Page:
(University of Northern British Columbia)
Paper Short Abstract:
This paper describes entangled route-making practices of Métis people and oil companies. I argue that Métis trappers preserve and renew connections to their homelands by maintaining ancestral trails and responding to new extraction-related lines on the land - a process mediated by muskeg.
Paper long abstract:
In northern Alberta, Canada, walking along and cutting trails form the basis of constructing and maintaining Indigenous cultural landscapes. In the last century, many Indigenous trails - which are often part of ancestral traplines - have either grown over due to fire suppression or have become shared with oil companies. Oil companies sometimes convert these trails into winter roads which support speed and movement of heavy equipment used for oil exploration or extraction. Conversely, some Métis trappers use cutlines created by company contractors to travel, set traps, hunt, and gather plants. This paper is based on ethnographic fieldwork with the Fort McMurray Métis community, and centres on an Elder's argument that the prevalence of muskeg (boreal peatlands) in northern Alberta prohibited settler-industrial development until methods of road construction overcame these wet environments. I compare Métis and state-sponsored narratives of movement along routes (e.g., trails and roads) in oral storytelling and written documents, respectively. As an impediment to road construction, muskeg is at the heart of the tensions between different routes and the spatial-temporal movements they afford. I contend that road construction is a power-laden activity that affords opening of access to the landscape for oil sands developers and closing of access for Métis individuals. However, Métis trappers maintain connections to their homelands by adapting to and using these new lines on the land where possible. As oil companies and Indigenous communities build and move along lines on the land together, tensions proliferate between speed and slowness, opening and closing.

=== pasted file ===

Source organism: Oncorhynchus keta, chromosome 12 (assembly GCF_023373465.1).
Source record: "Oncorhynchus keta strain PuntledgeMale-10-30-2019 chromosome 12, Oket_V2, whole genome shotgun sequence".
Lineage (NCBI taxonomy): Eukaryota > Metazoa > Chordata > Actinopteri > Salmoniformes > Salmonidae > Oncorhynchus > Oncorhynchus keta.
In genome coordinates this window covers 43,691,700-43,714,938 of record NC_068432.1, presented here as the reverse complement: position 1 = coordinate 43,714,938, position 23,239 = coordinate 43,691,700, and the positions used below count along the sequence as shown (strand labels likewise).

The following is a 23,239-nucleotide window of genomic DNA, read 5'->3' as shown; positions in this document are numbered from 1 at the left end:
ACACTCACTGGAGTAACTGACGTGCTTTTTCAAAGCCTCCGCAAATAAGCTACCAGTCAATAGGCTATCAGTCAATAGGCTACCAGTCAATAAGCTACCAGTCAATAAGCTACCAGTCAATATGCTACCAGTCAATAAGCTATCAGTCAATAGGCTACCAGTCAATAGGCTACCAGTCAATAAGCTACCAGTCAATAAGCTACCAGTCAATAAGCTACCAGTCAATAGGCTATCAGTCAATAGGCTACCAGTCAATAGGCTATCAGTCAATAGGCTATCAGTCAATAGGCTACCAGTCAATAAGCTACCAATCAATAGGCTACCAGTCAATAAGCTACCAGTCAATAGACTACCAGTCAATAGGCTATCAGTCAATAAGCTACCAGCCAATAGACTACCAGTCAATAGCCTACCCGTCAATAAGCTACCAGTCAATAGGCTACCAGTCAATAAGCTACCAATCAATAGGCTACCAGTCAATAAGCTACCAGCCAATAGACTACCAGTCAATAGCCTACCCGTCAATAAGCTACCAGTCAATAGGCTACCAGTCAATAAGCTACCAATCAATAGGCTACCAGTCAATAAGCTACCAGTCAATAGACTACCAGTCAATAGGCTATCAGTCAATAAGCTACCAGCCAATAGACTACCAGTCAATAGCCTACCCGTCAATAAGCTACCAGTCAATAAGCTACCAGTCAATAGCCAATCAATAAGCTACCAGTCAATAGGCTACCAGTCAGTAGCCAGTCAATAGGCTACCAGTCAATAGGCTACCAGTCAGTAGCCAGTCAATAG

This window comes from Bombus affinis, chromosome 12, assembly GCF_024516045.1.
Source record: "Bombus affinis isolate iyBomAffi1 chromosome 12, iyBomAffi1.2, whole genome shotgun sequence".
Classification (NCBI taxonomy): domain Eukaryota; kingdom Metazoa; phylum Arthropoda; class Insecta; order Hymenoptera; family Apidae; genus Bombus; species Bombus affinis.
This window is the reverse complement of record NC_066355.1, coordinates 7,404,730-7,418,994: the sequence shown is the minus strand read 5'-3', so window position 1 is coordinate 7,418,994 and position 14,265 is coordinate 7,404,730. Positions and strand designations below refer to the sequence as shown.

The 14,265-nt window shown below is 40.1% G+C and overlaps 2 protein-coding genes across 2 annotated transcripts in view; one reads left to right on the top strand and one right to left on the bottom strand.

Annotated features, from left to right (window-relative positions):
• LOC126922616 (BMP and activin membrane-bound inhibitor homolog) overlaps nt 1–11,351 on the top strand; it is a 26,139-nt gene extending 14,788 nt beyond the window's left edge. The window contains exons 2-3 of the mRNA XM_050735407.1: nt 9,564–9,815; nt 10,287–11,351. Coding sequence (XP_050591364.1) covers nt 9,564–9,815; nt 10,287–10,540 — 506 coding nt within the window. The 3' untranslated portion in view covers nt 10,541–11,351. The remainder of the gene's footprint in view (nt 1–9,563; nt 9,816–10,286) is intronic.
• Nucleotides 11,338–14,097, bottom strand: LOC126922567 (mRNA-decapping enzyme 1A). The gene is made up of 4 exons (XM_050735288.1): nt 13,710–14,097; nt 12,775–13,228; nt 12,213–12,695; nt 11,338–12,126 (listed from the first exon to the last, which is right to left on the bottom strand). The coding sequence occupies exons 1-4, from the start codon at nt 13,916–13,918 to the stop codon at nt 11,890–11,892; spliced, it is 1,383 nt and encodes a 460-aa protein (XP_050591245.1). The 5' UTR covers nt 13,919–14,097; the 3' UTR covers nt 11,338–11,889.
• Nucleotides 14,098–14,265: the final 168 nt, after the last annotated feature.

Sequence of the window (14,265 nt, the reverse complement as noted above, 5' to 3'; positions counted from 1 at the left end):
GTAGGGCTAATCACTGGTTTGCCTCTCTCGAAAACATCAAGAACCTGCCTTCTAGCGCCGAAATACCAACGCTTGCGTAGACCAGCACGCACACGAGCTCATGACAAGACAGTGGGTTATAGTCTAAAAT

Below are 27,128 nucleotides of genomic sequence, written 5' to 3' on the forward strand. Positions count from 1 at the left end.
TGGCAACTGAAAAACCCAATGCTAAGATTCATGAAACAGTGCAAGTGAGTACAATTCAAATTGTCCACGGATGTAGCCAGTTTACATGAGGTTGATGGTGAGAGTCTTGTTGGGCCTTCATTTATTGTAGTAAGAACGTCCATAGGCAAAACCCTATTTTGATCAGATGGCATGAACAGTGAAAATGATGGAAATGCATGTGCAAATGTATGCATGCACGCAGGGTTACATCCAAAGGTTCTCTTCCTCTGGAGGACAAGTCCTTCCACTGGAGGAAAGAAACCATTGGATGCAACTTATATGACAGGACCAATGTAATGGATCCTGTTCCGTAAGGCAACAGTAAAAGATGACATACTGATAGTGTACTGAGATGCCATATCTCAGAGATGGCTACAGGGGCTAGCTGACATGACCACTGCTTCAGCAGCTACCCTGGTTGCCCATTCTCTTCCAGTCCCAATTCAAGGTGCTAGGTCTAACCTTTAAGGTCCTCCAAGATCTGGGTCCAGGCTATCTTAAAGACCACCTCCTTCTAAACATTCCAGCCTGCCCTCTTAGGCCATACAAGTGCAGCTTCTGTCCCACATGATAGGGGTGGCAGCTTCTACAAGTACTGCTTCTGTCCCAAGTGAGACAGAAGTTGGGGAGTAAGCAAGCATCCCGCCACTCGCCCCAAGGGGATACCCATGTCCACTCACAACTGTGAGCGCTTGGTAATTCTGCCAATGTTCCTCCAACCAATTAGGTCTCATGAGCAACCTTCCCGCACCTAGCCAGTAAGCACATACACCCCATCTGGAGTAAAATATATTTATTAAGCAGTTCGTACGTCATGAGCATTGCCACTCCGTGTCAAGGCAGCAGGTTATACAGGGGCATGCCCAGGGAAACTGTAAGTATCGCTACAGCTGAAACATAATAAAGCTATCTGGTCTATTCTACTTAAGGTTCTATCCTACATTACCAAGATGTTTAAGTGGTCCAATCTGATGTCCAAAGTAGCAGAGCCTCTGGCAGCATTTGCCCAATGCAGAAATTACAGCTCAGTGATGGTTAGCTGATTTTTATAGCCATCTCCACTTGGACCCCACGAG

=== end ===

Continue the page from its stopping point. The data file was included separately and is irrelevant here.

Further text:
Lines on the land: mobility and stasis in northern extractive landscapes